What are good metrics?
Eli Goldratt, the creator of the Theory of Constraints, once wrote "tell me how you measure me, and I will tell you how I will behave." This simple statement succinctly explains the driver behind performance—or a lack of performance—in any organization. When you as a business leader use a concrete measurement to assess your team, you are sending a message. "Make this number move in the right direction." You ultimately leave how the team moves the number up to them. You may try to institute processes to guide their behavior, but ultimately what you measure a team buy will drive what they do.
Why do metrics matter?
As stated earlier, what you as a business leader measure is what will drive the behavior of your team. If you hold a team responsible for improving a metric, they will do whatever they can to improve the metric. Holding a team responsible for improving a metric is one of the simplest ways to change their behavior. However, you must consider the undesirable effects of this behavior change. Did you identify good metrics that will encourage the behavior you want, or did you choose a metric that incentivizes a behavior that actually hurts your company? Either way, as Goldratt tells us, you will cause employees to behave in a way that improves the metric.
Examples of Bad Metrics
As an example of a bad metric, let's consider the behavior of Wells Fargo employees. In 2016, a massive scandal was uncovered: Wells Fargo staff secretly opened potentially millions of dual checking accounts on behalf of customers who neither wanted nor needed them. Reportedly, employees took these illegal actions as a result of their sales organization having unrealistic and otherwise unattainable metrics.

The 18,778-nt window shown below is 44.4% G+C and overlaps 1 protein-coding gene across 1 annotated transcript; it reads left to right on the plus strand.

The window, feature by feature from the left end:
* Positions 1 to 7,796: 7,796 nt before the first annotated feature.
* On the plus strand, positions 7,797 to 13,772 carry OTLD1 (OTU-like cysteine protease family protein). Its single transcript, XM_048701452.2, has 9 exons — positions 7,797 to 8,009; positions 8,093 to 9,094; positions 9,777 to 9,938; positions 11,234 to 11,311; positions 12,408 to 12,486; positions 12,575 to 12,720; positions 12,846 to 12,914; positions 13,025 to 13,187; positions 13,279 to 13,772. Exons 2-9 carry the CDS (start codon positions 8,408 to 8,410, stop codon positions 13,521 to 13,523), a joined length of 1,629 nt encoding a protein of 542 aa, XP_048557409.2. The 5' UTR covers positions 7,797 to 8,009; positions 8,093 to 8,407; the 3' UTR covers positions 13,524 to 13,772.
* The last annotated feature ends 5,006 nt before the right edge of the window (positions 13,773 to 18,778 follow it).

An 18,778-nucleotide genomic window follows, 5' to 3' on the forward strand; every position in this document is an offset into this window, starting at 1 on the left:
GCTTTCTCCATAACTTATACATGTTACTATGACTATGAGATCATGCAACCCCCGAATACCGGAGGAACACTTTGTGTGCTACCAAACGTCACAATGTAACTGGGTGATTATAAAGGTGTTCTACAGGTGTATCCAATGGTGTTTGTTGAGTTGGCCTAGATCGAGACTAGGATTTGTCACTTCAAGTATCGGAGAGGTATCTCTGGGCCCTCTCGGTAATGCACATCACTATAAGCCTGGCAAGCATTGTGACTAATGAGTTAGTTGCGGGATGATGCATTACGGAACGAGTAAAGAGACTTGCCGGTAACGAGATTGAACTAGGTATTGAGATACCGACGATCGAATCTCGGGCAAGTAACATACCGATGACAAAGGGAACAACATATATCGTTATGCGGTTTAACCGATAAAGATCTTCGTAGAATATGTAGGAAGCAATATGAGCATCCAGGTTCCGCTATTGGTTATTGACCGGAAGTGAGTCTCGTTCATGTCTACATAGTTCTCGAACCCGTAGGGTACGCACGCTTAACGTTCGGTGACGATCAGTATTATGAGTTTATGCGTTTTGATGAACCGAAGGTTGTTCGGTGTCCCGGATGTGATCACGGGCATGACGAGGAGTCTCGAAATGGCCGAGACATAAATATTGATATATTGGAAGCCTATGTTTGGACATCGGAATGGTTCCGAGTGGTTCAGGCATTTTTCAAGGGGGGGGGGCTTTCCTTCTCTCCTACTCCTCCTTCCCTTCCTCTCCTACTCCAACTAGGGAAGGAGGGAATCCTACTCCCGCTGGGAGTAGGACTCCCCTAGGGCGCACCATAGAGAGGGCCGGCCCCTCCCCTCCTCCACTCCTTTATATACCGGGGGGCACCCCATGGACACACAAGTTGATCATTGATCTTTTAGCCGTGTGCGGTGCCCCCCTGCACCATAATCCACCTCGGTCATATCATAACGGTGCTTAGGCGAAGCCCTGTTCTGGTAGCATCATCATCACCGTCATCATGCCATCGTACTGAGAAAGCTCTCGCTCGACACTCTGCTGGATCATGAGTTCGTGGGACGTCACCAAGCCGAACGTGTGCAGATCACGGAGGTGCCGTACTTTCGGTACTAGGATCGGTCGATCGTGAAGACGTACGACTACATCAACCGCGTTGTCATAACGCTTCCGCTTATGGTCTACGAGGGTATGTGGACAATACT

As a mid-level employee in this organization, what are you to do if your boss is breathing down your neck to open more accounts? Well, you'd find ways to open more accounts. You want to keep your job, after all, and if opening accounts is the most important metric, you're going to bypass the rules and do exactly what your boss is demanding. Open accounts at all costs. Improving this metric ultimately hurt the organization. Wells Fargo faced intense public scrutiny, fired thousands of complicit employees, underwent federal investigation, and remunerated all customers victimized by the scheme.
A more theoretical example of a bad metric comes from debates about the existential threat of artificial general intelligence (AGI). Unlike the typical artificial intelligence (AI) applications we see today that are very good at a small subset of things, AGI is the term used for a theoretically sentient artificial mind. Philosophers argue that even a seemingly innocuous goal or metric given to an AGI could result in the termination of all other life in the universe. Consider an AGI whose goal is to create as many toothpicks as possible. As the metric of "number of toothpicks created" increases, the AGI will work to obtain more resources. Eventually, perhaps, the AGI consumes entire planets or galaxies, all for the sake of producing more toothpicks.
Outcomes of Bad Metrics
In either of the above bad-metric examples, you can likely see how, in theory, the metrics are good. Wells Fargo needs more accounts to drive an increase in revenue. However, without consideration for regulatory or ethical constraints the metric led to illegal activity that hurt millions of people. The AGI may believe toothpicks are the most important creation in the universe. However, if it eliminates all life on earth to produce more toothpicks, no one will benefit from its beautiful mouth-cleaning creations.